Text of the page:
Bucket lift; PS76m ICE CHALLENGE FUNDS BREAKTHROUGH FOR MOTOR NEURONE.
Byline: ANDREW GREGORY firstname.lastname@example.org
THE millions of pounds raised by the Ice Bucket Challenge have led to an important breakthrough in the fight against motor neurone disease.
A campaign on social media encouraged people to throw a bucket of iced water over their heads in exchange for donations from friends, family and work pals.
Scots celebrities including actor James McAvoy, dance star Calvin Harris and Susan Boyle all took part. Even the then deputy first minister Nicola Sturgeon got in on the act.
Former Rangers star Fernando Ricksen, who was diagnosed with the disease in 2013, also braved a freezing bucket of water, as did Ibrox legend Ally McCoist.
Researchers given cash by the ALS Association's campaign have discovered a gene linked to motor neurone disease.
The NEK1 gene could help scientists develop new treatments for patients with motor neurone disease - also known as amyotrophic lateral sclerosis (ALS).
Motor neurone disease is a condition that progressively damages parts of the nervous system. This leads to muscle weakness, often with visible wasting.
There are about 5000 people living with the condition in the UK at any one time.
The ALS Association raised around PS80million and some of the cash went to Project MinE. The international study aims to sequence the genomes of at least 15,000 people with ALS.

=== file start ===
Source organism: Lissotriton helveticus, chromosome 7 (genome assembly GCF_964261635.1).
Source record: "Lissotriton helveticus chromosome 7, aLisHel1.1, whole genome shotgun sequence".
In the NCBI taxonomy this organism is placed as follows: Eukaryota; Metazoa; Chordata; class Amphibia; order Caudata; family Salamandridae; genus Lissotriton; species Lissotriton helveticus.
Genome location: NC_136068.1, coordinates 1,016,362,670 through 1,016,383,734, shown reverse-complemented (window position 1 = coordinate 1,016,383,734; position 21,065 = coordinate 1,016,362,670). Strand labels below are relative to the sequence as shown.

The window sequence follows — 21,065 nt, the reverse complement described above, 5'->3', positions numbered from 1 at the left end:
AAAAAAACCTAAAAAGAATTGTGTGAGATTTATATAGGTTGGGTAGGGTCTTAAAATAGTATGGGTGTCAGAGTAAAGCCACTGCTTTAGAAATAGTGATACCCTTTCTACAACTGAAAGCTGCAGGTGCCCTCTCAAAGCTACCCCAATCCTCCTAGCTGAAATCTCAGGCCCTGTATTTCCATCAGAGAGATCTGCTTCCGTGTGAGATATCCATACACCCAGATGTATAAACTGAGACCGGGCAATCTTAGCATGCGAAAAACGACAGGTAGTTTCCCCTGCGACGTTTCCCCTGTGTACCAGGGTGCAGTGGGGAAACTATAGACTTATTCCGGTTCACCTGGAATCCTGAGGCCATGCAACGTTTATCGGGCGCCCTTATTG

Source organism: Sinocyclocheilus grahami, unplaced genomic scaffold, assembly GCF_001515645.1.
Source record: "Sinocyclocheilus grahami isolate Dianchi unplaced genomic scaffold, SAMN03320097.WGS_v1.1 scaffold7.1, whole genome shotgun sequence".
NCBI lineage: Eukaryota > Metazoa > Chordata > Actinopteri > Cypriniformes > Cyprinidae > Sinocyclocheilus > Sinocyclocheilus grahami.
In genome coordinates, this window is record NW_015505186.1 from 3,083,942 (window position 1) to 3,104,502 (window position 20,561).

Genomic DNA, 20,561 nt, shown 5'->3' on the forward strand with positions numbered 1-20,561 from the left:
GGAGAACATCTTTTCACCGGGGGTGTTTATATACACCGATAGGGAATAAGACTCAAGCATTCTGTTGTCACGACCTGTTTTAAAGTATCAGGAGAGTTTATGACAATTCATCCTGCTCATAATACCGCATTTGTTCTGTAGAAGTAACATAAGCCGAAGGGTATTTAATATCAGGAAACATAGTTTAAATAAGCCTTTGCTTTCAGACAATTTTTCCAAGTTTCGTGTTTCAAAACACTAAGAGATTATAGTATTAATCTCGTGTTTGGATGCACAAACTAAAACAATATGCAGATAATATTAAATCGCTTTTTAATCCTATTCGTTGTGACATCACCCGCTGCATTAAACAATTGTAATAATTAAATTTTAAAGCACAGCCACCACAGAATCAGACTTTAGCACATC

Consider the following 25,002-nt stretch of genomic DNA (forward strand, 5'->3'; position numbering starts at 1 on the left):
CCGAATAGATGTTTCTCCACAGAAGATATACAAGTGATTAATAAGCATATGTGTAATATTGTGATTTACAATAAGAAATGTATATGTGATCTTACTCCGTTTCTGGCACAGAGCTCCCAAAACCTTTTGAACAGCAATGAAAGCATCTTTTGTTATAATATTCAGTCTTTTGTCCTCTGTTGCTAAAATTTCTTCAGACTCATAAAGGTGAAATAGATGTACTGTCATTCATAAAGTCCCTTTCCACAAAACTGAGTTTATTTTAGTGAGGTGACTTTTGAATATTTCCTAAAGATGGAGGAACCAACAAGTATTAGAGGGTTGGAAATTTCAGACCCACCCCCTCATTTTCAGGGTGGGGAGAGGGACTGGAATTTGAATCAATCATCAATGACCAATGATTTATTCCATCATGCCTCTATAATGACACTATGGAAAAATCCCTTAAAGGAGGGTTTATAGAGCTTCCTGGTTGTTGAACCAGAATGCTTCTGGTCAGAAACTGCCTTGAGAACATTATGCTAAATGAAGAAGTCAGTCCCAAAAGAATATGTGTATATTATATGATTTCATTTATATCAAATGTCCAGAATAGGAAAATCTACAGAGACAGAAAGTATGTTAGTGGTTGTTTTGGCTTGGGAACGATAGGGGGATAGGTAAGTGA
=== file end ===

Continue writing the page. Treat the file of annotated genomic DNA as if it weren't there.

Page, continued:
Project leader Dr John Landers said: "Global collaboration among scientists, which was really made possible by ALS Ice Bucket Challenge donations, led to this important discovery.
"It is a prime example of the success that can come from the combined efforts of so many people, all dedicated to finding the causes of ALS.
"This kind of collaborative study is, more and more, where the field is headed."
The study was the biggest examination of ALS, involving contributions from 80 researchers in 11 countries.
Bernard Muller, founder of Project MinE and and sufferer, added: "The ALS Ice Bucket Challenge enabled us to secure funding from new sources in new parts of the world."
Scottish MND patient and campaigner Gordon Aikman was diagnosed with MND in 2014 and has campaigned for more support for research into the condition.
He said: "I think this development pours ice-cold water over any claims the ice bucket challenge was just a silly stunt."
Craig Stockton, chief executive of MND Scotland, said the charity were "thrilled" by the research breakthrough.
He said: "The discovery of this new gene helps to fill in another piece of the jigsaw that is MND.
"While further research is needed to understand what part the NEK1 gene plays in the development of MND, it will provide scientists with an important target for developing treatments."
UP FOR THE CHALLENGE Sturgeon gets her soaking